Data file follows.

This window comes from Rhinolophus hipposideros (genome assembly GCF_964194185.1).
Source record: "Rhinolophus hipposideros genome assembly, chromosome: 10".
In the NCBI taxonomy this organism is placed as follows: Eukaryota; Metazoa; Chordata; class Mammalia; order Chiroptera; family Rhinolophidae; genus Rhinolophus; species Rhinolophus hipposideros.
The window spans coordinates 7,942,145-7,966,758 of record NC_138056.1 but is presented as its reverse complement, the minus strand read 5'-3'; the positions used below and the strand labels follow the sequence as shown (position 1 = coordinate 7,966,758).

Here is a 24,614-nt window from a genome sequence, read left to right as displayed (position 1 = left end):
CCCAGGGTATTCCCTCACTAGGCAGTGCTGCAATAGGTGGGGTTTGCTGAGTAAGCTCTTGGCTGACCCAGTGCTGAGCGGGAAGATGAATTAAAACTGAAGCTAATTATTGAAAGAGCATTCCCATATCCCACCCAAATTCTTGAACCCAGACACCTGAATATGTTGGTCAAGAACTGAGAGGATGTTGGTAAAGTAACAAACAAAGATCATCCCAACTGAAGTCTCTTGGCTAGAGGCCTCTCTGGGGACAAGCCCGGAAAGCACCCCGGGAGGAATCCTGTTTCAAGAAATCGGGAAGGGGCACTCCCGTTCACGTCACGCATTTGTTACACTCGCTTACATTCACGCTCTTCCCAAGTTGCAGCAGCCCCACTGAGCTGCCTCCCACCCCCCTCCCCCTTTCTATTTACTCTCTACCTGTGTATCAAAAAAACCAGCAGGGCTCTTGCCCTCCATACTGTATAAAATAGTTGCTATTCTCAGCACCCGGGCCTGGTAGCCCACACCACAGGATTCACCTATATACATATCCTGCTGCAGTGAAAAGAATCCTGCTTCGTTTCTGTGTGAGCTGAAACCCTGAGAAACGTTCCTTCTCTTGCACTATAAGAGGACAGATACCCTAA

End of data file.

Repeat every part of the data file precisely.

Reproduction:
This window comes from Rhinolophus hipposideros (genome assembly GCF_964194185.1).
Source record: "Rhinolophus hipposideros genome assembly, chromosome: 10".
In the NCBI taxonomy this organism is placed as follows: Eukaryota; Metazoa; Chordata; class Mammalia; order Chiroptera; family Rhinolophidae; genus Rhinolophus; species Rhinolophus hipposideros.
The window spans coordinates 7,942,145-7,966,758 of record NC_138056.1 but is presented as its reverse complement, the minus strand read 5'-3'; the positions used below and the strand labels follow the sequence as shown (position 1 = coordinate 7,966,758).

Here is a 24,614-nt window from a genome sequence, read left to right as displayed (position 1 = left end):
CCCAGGGTATTCCCTCACTAGGCAGTGCTGCAATAGGTGGGGTTTGCTGAGTAAGCTCTTGGCTGACCCAGTGCTGAGCGGGAAGATGAATTAAAACTGAAGCTAATTATTGAAAGAGCATTCCCATATCCCACCCAAATTCTTGAACCCAGACACCTGAATATGTTGGTCAAGAACTGAGAGGATGTTGGTAAAGTAACAAACAAAGATCATCCCAACTGAAGTCTCTTGGCTAGAGGCCTCTCTGGGGACAAGCCCGGAAAGCACCCCGGGAGGAATCCTGTTTCAAGAAATCGGGAAGGGGCACTCCCGTTCACGTCACGCATTTGTTACACTCGCTTACATTCACGCTCTTCCCAAGTTGCAGCAGCCCCACTGAGCTGCCTCCCACCCCCCTCCCCCTTTCTATTTACTCTCTACCTGTGTATCAAAAAAACCAGCAGGGCTCTTGCCCTCCATACTGTATAAAATAGTTGCTATTCTCAGCACCCGGGCCTGGTAGCCCACACCACAGGATTCACCTATATACATATCCTGCTGCAGTGAAAAGAATCCTGCTTCGTTTCTGTGTGAGCTGAAACCCTGAGAAACGTTCCTTCTCTTGCACTATAAGAGGACAGATACCCTAA